Today’s post is by our resident accounting guru, Andrea Whitney. For more of the Accounting 101 series, click here.
When you want to see how your company is doing for a period of time, you want to review the P/L, also known as the Profit and Loss Statement (or the Income Statement). This is going to give you a breakdown of your income and your expenses. And these are? And what do these do? And what does this have to do with the price of tea in China?
First there is Revenue, also known as Income. Income is recognized whenever a business sells a product or performs a service.
Next are expenses. Expenses occur whenever you spend on an item, whether it’s a reduction of your cash, a reduction of an asset or the creation of a liability. In an Income Statement, expenses should be categorized for a company to understand their different levels of profit.
The first expense category is Cost of Goods Sold (COGS), which is composed of the costs related to sale of goods and/or services. These include all items in payroll that are the employer’s portions: FICA, Medicare, FUTA and SUTA taxes and Worker’s Comp. Cost of Goods Sold would also include discounts and bad debt from writing off clients’ invoices.
Once you have your Revenue and your COGS, you will know your company’s gross profit (subtract COGS from Revenue). Congratulations, you’ve completed the top half of the P/L statement!
Operating Income & Income Before Taxes
But you’re not done yet; next, you’ll want to know your Operating Income. This is the amount of income/loss you have after you subtract your Operating Expenses from your Other Income.
What are Operating Expenses? These are items related to the day-to-day operations of the business. They include: rent, utilities, office supplies, advertising, license fees, legal fees, Insurance, property taxes, travel and vehicle expenses.
But wait, we’re not done; there may be other items. Other Expenses are next in the detailed P/L. These are costs that are incurred by the company outside day-to-day operations, so they’re not considered to be related to the core operations of the business.
Other Expenses are totaled with your Operating Expenses to get to the Total Expenses Before Interest. Interest expense comes after all of these; it’s the expense for the cost of interest for a period of time (basically, the cost of money itself).
And what about Other Income? This includes earnings from activities other than normal business operations, such as investment income, foreign exchange gains, rent income and profit from the sale of non-inventory assets.
Subtract your total Operating Expenses from Other Income to get your Operating Income (or loss), then add the Operating Income from your Gross Profit (or subtract if it’s a loss). Now we have Income Before Taxes.
Taxes & Equity
We then list Income tax as an expense paid for this period’s taxes. Deduct it from Income Before Taxes (to arrive at Income After Taxes!).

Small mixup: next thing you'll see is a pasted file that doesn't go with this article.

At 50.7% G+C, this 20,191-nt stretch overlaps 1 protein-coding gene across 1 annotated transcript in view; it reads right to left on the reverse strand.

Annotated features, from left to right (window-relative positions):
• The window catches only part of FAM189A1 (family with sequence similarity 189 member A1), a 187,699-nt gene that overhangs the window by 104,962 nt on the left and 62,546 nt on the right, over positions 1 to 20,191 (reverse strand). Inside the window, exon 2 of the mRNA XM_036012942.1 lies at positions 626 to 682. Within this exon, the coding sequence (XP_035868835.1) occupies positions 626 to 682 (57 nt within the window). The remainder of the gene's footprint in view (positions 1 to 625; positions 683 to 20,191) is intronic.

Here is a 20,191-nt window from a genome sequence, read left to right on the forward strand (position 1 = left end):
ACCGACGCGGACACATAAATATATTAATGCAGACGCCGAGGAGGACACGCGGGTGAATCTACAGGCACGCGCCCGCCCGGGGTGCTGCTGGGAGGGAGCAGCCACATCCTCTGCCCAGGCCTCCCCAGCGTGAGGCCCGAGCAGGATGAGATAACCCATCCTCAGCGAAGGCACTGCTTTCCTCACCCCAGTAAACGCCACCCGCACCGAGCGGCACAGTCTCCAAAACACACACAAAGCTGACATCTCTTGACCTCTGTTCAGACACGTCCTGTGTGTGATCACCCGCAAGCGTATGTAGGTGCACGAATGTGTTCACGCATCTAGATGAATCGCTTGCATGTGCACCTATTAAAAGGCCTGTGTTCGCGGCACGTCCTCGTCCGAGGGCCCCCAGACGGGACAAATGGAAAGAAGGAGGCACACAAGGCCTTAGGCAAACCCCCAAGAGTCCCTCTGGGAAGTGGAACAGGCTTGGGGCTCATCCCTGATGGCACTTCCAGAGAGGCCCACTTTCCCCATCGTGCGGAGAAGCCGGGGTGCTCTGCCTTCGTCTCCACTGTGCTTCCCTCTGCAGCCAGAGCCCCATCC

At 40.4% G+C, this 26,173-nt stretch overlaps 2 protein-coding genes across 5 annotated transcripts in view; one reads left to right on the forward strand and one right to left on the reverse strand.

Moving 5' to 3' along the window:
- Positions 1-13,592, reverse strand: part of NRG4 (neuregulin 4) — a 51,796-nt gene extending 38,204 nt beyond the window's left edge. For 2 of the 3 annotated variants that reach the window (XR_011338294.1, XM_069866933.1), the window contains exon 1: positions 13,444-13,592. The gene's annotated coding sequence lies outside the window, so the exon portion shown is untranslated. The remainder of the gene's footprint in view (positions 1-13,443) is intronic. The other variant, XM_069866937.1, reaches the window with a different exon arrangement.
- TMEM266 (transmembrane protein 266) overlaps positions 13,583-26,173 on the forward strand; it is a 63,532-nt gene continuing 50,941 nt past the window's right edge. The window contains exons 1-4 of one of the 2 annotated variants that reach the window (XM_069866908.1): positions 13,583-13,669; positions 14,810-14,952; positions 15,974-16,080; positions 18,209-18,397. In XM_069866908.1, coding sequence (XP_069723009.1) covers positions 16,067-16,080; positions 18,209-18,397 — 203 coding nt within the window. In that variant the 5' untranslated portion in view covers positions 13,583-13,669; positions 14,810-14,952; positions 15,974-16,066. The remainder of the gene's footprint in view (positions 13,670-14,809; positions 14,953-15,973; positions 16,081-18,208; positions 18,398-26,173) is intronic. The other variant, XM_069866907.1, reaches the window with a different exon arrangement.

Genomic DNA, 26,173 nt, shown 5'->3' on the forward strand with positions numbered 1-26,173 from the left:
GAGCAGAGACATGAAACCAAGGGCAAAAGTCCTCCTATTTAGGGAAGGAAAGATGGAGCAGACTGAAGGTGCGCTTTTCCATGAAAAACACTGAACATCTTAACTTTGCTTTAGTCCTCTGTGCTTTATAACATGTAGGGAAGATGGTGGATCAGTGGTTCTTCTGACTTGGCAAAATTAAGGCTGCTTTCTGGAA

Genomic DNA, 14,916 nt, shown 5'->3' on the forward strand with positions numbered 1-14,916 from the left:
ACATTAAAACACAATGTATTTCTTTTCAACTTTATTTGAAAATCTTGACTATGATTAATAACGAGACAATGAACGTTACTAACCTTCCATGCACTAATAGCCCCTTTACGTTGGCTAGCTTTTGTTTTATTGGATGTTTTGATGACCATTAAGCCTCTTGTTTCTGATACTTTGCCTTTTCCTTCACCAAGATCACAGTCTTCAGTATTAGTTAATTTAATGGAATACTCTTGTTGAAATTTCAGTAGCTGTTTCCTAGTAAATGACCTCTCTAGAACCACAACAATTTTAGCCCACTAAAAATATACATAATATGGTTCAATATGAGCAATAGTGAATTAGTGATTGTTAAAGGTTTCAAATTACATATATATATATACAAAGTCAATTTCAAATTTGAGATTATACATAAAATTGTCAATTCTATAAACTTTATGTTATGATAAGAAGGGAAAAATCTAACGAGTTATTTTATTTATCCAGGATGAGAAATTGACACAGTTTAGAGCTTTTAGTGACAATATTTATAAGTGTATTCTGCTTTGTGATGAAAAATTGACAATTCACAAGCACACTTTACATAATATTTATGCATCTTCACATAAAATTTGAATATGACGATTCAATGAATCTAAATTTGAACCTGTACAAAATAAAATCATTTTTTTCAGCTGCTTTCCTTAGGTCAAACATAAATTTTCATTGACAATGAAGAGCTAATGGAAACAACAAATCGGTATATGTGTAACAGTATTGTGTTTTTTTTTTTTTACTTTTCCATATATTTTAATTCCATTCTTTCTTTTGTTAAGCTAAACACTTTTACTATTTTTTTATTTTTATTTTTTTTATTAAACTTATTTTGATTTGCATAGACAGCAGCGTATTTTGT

If you had any equity earnings, they need to be listed next. If your company has invested in stocks or other subsidiaries and owns more than 50% interest in the entity, the equity method accounting is used. That means that the firm you’ve invested in will report its equity earnings, and your company will show its share of those earnings.
If the subsidiary your company invested in lost money, the company would then show this under Equity Loss. You also have the possibility of being a minority interest owner. This would be if your company owned less than 50% of the company. The income earned from this subsidiary would show as minority interest income. If the minority interest happened to have a net loss, you portion of the net loss would be considered minority interest expense.
Once you’ve adjusted your Income Before Taxes by the income or loss from equity, you’ve arrived at your Net Income from Continuing Operations.
Now it’s time to account for the one-offs, the gain or loss of an infrequent nature that is unlikely to occur again in the normal course of a business. These include income on sale of assets, insurance settlements, one-time sales, etc. These items are called Extraordinary Charges. Adjust your Net Income from Continuing Operations by these Extraordinary Charges, and finally…
We’re at Net Income! Almost.
After all the adjustments have been made, you then need to apportion out the value of your preferred stock dividends and other adjustments to conclude the value of the net income that is applied to your common stockholders. So, subtract the proportion of your income that’s technically owned by other people.
Once this all has been done, you now have the end all Net Income or (hopefully not) Net Loss. It’s been a long journey, but now you know your costs, revenues, equities, etc. in some pretty major depth. Good job!